Several studies have shown that women who use no labor medication are the most satisfied with their labor and birth (times being assessed at time of birth, six weeks and one year after birth).[*][*][*][*][*][*]
Also worth noting, women who cope with labor using non-medical alternatives such as water birth, massage, positioning, focusing and breathing done with the support of another person report more satisfied than with standard pain relief given during childbirth.[*]
Natural techniques utilize a woman’s own strengths and places her in control of her own body. They also have been assessed to improve obstetric outcomes compared to pharmaceutical relief.[*][*]
Interestingly, the influence of pain relief on satisfaction is not as powerful as the attitudes and behaviors of the mother and caregivers involved. Consider a 2002 study published in the American Journal of Obstetrics & Gynecology which concludes four factors that appear to override pain experienced in labor:[*][*]
1. Personal expectations
2. Amount of support from caregiver
3. Quality of caregiver-patient relationship
4. Mother’s involvement in decision making
This reaffirms the main key to satisfaction and managing labor pain effectively, is to ready yourself in advance – arranging continuous support, accurately understanding pain control options (and the interventions involved) and having an active role in the decision making process.[*][*]
As much as some might like to discount natural childbirth as a progressive trend among a small number of women, research affirms that women who opt for epidural anesthesia experience more pain, have a more difficult time forgetting the pain, and experience less satisfaction overall.
Women do not decline an epidural simply to “win a medal” – instead information on different types of pain relief are assessed and balanced against other goals such as walking, pushing effectively, or minimizing maternal/neonatal side effects and/or risks.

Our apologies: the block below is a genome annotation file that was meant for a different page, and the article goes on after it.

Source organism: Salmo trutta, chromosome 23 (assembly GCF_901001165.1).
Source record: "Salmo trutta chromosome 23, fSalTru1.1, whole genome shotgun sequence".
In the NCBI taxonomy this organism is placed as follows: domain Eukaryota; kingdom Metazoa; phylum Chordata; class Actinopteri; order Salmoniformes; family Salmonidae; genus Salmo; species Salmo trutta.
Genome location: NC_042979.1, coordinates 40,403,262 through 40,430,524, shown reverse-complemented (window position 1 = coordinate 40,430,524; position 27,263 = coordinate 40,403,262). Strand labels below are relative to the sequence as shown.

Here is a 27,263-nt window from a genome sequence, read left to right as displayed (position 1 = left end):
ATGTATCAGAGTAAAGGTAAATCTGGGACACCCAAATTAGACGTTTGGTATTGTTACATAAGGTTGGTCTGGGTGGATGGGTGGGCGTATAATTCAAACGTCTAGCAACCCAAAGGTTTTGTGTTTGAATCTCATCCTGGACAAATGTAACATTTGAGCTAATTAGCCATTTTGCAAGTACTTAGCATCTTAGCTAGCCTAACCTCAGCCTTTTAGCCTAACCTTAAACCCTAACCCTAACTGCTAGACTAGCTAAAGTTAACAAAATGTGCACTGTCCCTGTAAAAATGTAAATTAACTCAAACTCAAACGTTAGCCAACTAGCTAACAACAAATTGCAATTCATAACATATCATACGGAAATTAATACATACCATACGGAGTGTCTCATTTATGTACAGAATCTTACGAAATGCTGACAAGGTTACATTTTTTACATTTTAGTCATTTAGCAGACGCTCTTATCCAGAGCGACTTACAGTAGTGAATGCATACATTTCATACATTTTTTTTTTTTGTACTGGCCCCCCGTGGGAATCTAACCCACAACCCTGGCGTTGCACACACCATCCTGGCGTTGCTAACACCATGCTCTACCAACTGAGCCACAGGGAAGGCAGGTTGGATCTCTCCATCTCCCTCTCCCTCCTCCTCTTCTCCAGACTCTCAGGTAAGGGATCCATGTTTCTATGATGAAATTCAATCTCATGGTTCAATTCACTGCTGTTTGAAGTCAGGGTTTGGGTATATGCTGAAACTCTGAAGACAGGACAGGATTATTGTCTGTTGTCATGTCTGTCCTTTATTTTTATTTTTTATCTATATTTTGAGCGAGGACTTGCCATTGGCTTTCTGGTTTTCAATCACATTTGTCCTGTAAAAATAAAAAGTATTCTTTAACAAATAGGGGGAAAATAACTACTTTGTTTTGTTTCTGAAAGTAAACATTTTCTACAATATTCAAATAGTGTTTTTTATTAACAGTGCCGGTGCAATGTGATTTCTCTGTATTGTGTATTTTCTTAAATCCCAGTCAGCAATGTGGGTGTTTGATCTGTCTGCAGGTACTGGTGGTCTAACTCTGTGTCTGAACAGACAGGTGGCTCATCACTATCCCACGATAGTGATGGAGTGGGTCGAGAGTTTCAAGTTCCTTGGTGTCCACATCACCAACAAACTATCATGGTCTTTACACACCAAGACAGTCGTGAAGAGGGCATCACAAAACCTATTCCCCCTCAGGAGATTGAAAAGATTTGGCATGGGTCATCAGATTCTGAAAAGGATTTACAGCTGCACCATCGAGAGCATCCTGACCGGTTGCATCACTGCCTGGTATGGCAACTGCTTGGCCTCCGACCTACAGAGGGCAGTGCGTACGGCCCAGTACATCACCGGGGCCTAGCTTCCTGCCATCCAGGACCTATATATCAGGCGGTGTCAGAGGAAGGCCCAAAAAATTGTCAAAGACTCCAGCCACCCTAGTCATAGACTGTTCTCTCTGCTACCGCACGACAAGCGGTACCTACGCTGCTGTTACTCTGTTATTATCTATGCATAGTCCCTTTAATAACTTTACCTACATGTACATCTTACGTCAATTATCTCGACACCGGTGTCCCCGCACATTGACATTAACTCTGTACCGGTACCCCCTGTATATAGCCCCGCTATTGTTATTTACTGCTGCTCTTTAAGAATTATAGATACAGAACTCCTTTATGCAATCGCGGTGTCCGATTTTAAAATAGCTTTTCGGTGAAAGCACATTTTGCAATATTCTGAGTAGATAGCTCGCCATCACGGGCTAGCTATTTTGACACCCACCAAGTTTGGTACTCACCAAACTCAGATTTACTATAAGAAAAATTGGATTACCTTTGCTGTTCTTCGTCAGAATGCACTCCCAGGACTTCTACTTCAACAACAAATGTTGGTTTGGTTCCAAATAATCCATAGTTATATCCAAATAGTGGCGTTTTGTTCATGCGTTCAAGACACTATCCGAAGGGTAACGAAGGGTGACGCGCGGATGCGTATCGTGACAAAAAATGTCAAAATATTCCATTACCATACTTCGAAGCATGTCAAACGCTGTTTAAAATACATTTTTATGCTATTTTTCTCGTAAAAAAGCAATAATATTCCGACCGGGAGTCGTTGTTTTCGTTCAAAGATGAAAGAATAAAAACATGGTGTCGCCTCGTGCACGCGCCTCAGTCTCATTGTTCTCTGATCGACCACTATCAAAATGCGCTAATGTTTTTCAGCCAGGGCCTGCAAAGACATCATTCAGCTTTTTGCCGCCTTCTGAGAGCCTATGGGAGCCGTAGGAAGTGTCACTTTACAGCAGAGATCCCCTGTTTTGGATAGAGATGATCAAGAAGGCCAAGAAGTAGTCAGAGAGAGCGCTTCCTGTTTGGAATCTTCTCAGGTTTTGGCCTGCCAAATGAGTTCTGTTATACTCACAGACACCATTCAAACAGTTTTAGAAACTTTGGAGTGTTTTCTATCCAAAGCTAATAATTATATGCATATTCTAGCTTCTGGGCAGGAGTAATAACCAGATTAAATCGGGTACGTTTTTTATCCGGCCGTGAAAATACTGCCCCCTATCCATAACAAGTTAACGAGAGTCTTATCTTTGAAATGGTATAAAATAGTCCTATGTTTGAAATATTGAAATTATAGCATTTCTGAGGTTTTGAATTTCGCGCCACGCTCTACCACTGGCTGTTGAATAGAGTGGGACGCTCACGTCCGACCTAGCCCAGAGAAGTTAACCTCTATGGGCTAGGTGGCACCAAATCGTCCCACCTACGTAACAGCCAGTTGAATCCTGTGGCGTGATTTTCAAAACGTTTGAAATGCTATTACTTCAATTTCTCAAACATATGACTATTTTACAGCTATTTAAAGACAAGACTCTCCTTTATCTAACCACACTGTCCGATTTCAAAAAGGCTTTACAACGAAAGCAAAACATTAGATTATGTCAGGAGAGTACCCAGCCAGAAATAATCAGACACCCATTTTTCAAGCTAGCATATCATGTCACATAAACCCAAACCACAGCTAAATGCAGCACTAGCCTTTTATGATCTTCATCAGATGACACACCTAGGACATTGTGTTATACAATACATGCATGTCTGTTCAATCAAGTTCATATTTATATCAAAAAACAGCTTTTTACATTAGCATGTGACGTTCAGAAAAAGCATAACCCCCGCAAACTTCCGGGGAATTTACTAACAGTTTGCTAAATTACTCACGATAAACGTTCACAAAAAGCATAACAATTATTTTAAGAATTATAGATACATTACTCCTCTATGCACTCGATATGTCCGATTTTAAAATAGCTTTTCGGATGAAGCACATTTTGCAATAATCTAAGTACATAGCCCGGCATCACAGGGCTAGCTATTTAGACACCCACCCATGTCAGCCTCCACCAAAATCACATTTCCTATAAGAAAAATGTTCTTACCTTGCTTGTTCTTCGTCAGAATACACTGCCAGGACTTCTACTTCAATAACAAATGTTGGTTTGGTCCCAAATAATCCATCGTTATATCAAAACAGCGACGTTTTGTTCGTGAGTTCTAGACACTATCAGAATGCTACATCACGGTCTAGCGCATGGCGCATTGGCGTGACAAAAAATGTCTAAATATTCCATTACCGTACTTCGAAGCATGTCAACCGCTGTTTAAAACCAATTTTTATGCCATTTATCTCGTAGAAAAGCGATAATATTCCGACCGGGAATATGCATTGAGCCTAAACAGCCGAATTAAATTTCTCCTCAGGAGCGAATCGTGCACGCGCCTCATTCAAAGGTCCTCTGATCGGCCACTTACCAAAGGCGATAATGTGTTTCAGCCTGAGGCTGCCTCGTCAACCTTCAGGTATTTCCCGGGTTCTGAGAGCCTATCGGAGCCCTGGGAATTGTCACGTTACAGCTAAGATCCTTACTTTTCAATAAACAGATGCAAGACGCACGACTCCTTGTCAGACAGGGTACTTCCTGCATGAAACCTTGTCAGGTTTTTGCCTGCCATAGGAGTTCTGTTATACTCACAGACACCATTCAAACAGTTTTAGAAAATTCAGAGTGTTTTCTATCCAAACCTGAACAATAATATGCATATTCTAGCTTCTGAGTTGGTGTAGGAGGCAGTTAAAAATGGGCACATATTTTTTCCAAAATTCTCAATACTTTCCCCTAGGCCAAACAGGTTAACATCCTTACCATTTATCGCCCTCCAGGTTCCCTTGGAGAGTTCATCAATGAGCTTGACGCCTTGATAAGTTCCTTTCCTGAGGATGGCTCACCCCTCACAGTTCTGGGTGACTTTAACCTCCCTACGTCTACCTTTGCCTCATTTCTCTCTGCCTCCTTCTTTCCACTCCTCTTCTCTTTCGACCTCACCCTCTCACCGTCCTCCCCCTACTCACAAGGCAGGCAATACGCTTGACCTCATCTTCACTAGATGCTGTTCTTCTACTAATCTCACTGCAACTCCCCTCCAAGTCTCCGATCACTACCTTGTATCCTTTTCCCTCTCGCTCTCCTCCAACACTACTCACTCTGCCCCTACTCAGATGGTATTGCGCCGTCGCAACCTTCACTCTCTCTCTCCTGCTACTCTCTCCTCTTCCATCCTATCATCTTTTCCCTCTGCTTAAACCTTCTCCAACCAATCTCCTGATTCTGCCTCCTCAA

How much of an effect an epidural medication can have on a newborn or mother is not easily predetermined and can vary based on dosage/mix of pharmaceutical drug combination, the length of labor, and each individual.[*]
Opting for an epidural anesthesia is one method (among many) that can aid in relief of pain and discomfort during the labor process. This type of pain relief requires a mother to give some control to the hospital staff. It does involve risk and additional intervention.
The decision, rightfully, rests for each woman to make. In due course, researching the procedure and talking others who have may be able to offer different perspectives could help a mother decide on what is right for them.
As the data suggests, most women who choose unmedicated birth (and prepare for it) find the pain intense but manageable and they are happier with their experience afterwards.
Ultimately, what can be said, each woman should use the insight into herself to be the best guideposts in directing her toward a positive decision regarding pain relief during labor.
"You gain strength, courage and confidence by every experience
in which you really stop and look fear in the face."
- Eleanor Roosevelt